She’s pretty small—I can’t tell how short really—but when she walks into the the-ater, everybody is straining to see her and her curly grey hair tightly hugging her head. She’s this light, not even as dark as caramel, woman and her name is Italian-sounding—Nikki Giovanni—so if I didn’t already know the titles of her published books (two are Black Feeling Black Talk and Black Judgment) and couldn’t tell from the monochrome audience, I wouldn’t have guessed she was African-American. Maybe Portuguese.

With respect to any of the other myriad speakers who give lectures on college campuses, you could probably ask: does race really matter? You’re going to see a poet, an activist, a professor, a mother, a woman, and she’s going to talk and you’re going to listen. But it’s not so simple with Nikki Giovanni. Nikki is poet, activist, professor, mother, woman, sure; but more than that—more importantly—Nikki is black. Nikki is race. Everything Ms. Giovanni says is racialized and everybody in the audience is made painfully or happily aware of their racial identity. The aforementioned monochrome audience isn’t entirely black, of course, or even shades of black, but to hear Nikki speak you’d think all the flaxen-haired and almond-eyed listeners were barred at the door. The pronouns she uses are “we” and “them” and “they” and the adjectives, “Negro” and “colored” and “black” and “white.”

What’s a first-generation South Asian like me supposed to do with that? Try hard to identify with the little colored-girl angle; try not to imagine that you too “tickle” Nikki Giovanni as the “white people” do. Living with the American binary construction of race is hard for the whole mess of other immigrants, “model minorities” mostly, who are considered colored to the whites but still privileged over the coloreds. What are you supposed to make of that? I’m sitting in about the fifth row, wondering whose side I should be on here—if I’m going to have to pick sides—and then Nikki’s pulling her sleeve up to reveal a “Thug Life” tattoo (in honor of and mourning for Tupac Amaru Shakur) and all I can think of is the cover of that old Sophia Loren movie, What a Woman! I forget that Nikki is black and addressing exclusively the black audience. I pretend that I am not the white enemy to which she refers. I am wrapped up in the magic of her words and wit and bold tattoo.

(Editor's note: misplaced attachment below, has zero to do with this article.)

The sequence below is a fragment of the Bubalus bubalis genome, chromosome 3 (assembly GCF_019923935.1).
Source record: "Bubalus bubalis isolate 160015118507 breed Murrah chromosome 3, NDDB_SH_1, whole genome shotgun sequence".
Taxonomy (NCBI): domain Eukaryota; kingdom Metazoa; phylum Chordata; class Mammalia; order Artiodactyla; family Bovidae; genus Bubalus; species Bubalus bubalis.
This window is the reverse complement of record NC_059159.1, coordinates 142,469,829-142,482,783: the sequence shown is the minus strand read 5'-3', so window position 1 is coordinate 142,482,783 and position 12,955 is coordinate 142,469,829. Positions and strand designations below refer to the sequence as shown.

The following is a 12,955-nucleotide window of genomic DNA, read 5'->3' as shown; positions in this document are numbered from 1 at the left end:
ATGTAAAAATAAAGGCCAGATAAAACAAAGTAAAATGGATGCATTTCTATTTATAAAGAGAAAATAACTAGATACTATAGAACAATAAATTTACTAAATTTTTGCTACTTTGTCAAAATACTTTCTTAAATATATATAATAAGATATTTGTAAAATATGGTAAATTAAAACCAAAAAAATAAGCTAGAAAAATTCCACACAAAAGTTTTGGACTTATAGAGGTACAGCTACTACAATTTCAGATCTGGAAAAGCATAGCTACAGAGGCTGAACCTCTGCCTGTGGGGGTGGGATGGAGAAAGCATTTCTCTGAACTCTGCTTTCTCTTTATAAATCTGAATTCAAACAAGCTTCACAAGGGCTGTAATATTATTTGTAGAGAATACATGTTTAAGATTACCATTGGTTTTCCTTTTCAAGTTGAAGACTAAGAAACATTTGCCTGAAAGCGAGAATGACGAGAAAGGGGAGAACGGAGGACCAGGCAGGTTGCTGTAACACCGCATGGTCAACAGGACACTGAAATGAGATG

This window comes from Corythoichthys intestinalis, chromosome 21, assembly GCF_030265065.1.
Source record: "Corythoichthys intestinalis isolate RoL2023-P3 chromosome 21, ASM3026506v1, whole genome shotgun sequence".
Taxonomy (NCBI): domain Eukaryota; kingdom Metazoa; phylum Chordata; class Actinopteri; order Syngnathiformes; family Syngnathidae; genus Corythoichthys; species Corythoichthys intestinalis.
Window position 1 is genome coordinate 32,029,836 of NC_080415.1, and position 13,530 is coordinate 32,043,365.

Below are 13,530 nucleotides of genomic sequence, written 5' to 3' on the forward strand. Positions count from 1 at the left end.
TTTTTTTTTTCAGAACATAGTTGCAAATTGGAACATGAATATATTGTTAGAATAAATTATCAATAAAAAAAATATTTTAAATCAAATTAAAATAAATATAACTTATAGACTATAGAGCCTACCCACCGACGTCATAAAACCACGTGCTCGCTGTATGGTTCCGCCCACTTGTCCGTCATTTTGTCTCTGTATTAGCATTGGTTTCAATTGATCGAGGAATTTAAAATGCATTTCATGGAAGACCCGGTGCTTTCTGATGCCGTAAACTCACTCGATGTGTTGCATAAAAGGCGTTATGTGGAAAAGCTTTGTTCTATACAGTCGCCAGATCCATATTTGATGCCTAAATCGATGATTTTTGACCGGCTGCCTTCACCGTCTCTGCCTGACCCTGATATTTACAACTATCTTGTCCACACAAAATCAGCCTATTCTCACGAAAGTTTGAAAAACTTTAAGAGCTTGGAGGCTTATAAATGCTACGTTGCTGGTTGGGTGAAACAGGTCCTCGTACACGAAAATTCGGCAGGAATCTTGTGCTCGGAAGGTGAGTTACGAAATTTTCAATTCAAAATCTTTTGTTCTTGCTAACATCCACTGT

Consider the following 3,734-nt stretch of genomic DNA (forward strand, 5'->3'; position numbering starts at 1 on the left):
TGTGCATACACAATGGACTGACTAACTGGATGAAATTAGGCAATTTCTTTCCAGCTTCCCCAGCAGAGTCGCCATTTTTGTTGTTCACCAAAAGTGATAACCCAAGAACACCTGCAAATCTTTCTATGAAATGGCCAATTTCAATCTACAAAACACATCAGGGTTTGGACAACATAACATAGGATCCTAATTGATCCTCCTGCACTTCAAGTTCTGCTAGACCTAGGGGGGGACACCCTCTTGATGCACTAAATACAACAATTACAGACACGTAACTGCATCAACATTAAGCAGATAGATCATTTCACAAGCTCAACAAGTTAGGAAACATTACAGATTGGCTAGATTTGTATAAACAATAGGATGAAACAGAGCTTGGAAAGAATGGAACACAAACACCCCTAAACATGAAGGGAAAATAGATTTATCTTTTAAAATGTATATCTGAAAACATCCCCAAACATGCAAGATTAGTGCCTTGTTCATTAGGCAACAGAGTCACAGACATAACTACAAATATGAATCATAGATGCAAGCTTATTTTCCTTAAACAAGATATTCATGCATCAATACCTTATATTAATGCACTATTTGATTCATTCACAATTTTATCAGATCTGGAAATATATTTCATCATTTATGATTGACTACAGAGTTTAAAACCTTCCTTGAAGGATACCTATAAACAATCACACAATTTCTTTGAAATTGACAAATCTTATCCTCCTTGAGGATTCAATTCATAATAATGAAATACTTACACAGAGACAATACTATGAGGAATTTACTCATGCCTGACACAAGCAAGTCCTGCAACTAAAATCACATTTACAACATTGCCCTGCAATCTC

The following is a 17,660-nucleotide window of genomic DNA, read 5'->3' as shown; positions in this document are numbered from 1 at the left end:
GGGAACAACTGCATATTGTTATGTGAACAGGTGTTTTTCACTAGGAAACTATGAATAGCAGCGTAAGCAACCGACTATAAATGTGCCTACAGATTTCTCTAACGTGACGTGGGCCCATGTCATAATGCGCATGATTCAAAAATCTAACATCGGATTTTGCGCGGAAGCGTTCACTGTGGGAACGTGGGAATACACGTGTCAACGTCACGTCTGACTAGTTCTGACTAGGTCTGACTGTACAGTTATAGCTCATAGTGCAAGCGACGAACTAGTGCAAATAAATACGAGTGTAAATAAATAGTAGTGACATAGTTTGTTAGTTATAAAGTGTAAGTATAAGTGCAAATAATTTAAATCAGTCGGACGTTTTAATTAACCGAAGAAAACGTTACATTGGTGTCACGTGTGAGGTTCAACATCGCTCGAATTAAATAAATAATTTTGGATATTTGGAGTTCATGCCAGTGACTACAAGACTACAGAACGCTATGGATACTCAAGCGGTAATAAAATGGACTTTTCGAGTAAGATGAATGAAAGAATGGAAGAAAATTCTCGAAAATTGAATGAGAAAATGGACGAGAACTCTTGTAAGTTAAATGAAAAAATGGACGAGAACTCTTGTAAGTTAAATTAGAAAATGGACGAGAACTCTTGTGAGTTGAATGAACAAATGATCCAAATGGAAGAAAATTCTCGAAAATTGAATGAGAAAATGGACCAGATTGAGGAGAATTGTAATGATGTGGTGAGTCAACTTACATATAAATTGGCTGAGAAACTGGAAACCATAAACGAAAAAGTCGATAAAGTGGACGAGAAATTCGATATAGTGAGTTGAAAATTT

What a woman Ms. Giovanni is. What a woman, in what I assume is her trademark getup of slacks, dress shirt, jacket, and tie. When Nikki says that women are an “automatic revolution,” I get the feeling she’s self-projecting. She is feminine and masculine and human. She starts her speech by deriding the hue and cry over the appearance of Janet Jackson’s breast at the Superbowl; given the brutal nature of football, she says, the potentially-nutrient-producing-breast was “obviously the only wholesome thing happening.” Nikki says things like that, funny things; the whole audience is laughing: black people, white people, little brown people like me. Nikki says, “Planet Earth is crazy,” and we keep laughing. She tells us that the most important thing that must happen and will happen in the 21st century is that we humans will go to Mars. “Because,” she explains simply, “Mars can’t come to us.”

Nikki is dead serious as she’s telling us how every 10th person is going to get the chance to go to Mars. The “conversation” about space will change; this is what she told NASA when they invited her to speak during Black History Month. It’s funny to hear this intellectual talking about sending people to Mars. But then Ms. Giovanni says bluntly that the trip to Mars is Middle Passage. Don’t know where we’ll be going. What we will find. What hardships we will incur. And there may be no way back. There is an audible intake of breath in the theater as we remember that this comedian—who says smiling naughtily, “Oprah doesn’t like me”—is also the bitterly angry activist who asks readers, “What can I, a poor Black woman, do to destroy America?” and ordered, in Poem (No Name No. 2), “Get Black Bitterness / NOW.”

Nikki Giovanni is angry. I wonder if I’m laughing so hard at everything she says and clapping harder than I did for Naomi Klein, Sekou Sundiata, J.M. Coetzee, or Alice Walker (a few of the lecturers who have spoken at Duke this year) because she’s just plain funnier than everyone or if I’m too nervous about what she’s saying—shocked, excited, scared—and I have no other way to cope with my emotions. I feel I love her. I want to cheer when she says with disgust, “I get so sick of slavery being taught from the point of view of those people who invented slavery.” I agree completely; history is written by the winners, isn’t that what Mel Gibson said in Braveheart?